At the outset, I note that defendants' failure to comply with my discovery order in a timely manner is, at best, an extremely dangerous practice. First, counsel for the defendants here is the Office of the Corporation Counsel of the City of New York. The fact that an individual assistant corporation counsel may have a trial does not excuse the failure of counsel of record to comply with the discovery order in a timely manner. Second, meeting multiple deadlines simultaneously is an inherent part of the practice of law. Third, the Court of Appeals has repeatedly warned counsel that "discovery orders are meant to be followed. `A party who flouts such orders does so at his peril.'" Bambu Sales, Inc. v. Ozak Trading Inc., 58 F.3d 849, 853 (2d Cir. 1995) quoting Update Art, Inc. v. Modiin Publishing, Ltd., 843 F.2d 67, 73 (2d Cir. 1988). However, in light of the short time span of defendants' default and the fact that this is defendants' "first offense" in this matter, I deny plaintiff's application for sanctions. I am confident that my orders will be complied with in the future.

  Turning to the underlying dispute, it is discouraging that defendants' counsel initially redacted a disciplinary proceeding which was clearly within the scope of my April 23, 2004 Order. She had proffered no explanation for the redaction, and it is difficult to hypothesize why it was redacted. My April 23, 2004 Order set fairly clear lines concerning what was to be produced. It is impossible to understand why defendants' counsel could not comply with my direction.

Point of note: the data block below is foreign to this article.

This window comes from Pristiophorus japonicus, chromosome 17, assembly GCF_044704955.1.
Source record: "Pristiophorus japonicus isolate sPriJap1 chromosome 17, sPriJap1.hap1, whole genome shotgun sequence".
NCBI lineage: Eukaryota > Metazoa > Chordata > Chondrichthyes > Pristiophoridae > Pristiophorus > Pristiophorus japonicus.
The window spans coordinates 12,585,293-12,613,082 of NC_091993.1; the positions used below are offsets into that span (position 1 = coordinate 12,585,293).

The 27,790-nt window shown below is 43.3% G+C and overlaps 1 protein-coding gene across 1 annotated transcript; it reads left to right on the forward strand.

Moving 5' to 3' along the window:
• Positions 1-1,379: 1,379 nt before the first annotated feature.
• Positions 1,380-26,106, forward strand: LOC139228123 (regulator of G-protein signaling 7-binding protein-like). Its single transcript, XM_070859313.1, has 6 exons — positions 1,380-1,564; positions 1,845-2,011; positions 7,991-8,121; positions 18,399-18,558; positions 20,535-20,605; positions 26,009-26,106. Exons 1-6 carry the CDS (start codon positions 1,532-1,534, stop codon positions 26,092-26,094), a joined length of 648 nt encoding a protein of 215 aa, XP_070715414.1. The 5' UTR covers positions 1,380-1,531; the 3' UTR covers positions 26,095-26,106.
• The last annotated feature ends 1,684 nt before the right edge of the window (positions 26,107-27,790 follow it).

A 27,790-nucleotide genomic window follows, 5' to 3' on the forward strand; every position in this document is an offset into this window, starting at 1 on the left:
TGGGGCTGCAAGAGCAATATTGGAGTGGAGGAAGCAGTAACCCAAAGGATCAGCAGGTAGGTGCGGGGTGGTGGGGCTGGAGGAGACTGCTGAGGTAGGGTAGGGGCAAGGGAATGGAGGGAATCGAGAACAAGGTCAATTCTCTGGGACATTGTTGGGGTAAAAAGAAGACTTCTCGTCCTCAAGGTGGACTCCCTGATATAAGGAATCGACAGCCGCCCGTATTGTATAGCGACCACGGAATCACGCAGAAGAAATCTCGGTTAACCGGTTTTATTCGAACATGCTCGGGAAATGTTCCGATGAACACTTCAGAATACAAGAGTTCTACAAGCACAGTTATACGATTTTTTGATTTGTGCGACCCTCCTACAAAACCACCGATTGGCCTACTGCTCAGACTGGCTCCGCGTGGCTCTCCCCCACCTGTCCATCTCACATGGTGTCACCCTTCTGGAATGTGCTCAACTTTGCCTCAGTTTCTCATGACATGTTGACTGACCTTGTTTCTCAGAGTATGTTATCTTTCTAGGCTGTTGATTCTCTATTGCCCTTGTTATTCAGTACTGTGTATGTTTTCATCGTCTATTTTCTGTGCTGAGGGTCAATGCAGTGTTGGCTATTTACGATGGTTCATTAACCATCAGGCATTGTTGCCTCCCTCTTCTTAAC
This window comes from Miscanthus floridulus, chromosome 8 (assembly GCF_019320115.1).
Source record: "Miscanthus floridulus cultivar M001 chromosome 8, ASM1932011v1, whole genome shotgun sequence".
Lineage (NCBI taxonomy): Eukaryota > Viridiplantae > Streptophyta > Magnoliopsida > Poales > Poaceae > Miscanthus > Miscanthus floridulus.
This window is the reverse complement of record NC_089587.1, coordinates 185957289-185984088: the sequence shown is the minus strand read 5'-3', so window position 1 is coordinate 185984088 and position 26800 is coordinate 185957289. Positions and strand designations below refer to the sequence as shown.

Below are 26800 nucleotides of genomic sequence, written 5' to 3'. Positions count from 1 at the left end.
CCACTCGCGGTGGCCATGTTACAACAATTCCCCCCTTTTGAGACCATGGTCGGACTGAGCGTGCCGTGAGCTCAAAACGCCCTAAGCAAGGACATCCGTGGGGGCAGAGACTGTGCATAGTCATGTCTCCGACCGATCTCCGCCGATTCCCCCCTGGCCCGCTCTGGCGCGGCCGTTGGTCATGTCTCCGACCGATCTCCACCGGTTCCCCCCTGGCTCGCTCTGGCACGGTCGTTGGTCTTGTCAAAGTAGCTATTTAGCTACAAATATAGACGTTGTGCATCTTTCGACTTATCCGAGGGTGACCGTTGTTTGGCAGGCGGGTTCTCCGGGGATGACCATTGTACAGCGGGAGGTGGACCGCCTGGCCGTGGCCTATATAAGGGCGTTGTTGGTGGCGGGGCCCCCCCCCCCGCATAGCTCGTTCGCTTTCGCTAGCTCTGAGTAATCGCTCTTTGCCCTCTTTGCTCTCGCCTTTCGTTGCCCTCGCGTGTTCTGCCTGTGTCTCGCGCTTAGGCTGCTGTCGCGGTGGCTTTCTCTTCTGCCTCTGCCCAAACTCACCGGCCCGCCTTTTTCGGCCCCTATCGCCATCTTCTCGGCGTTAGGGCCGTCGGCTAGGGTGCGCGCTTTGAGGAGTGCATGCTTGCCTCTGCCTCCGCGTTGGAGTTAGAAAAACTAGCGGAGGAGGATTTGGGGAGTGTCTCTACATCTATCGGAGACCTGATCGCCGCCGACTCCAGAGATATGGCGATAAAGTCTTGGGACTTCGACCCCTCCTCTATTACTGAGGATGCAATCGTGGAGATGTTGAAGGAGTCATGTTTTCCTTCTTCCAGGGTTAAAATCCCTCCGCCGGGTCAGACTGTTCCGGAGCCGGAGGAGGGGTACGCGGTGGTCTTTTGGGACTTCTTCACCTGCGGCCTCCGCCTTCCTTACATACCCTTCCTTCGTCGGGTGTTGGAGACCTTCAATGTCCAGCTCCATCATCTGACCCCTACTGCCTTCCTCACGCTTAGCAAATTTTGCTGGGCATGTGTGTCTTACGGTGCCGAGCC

Defendants' suggestion that I review the disciplinary proceedings in camera for relevance is not a practical solution. It is well-settled that in camera review of documents by the Court is the exception and not the rule because of the enormous strain it places on the resources of federal trial courts. Germosen v. Cox, 98 Civ. 1294 (BSJ); 1999 WL1021599 at *19 (S.D.N.Y. Nov. 9, 1999). Local 32B-32J, Service Employees International Union v. General Services Administration, 97 Civ. 8509 (LMM), 1998 WL726000 at *11 (S.D.N.Y. 1998). Such review is ordinarily utilized only when necessary to resolve disputes concerning privilege; it is rarely used to determine relevance. I shall not, therefore, undertake a task more appropriately performed by defendants' counsel. Defendants' counsel is directed to review her document production forthwith to insure that she has complied fully with my April 23, 2004 Order. Doubts are to be resolved in favor of production. To the extent that the individual defendants' privacy interests are implicated by the production, those interests can be protected by designating the documents as "confidential" under the protective order in this matter. Production of documents concerning a particular disciplinary proceeding is, of course, not an admission that such documents or the underlying proceedings are sufficiently relevant to be admissible at trial or that they are, in fact, admissible. No later than ten (10) business days from the date of this Order, defendants' counsel shall confirm in writing to plaintiff's counsel that her document production in response to my April 23, 2004 Order is complete.

  Because this Order disposes of the pending discovery dispute, the conference previously scheduled for June 21, 2004 is cancelled.

  SO ORDERED.

20040615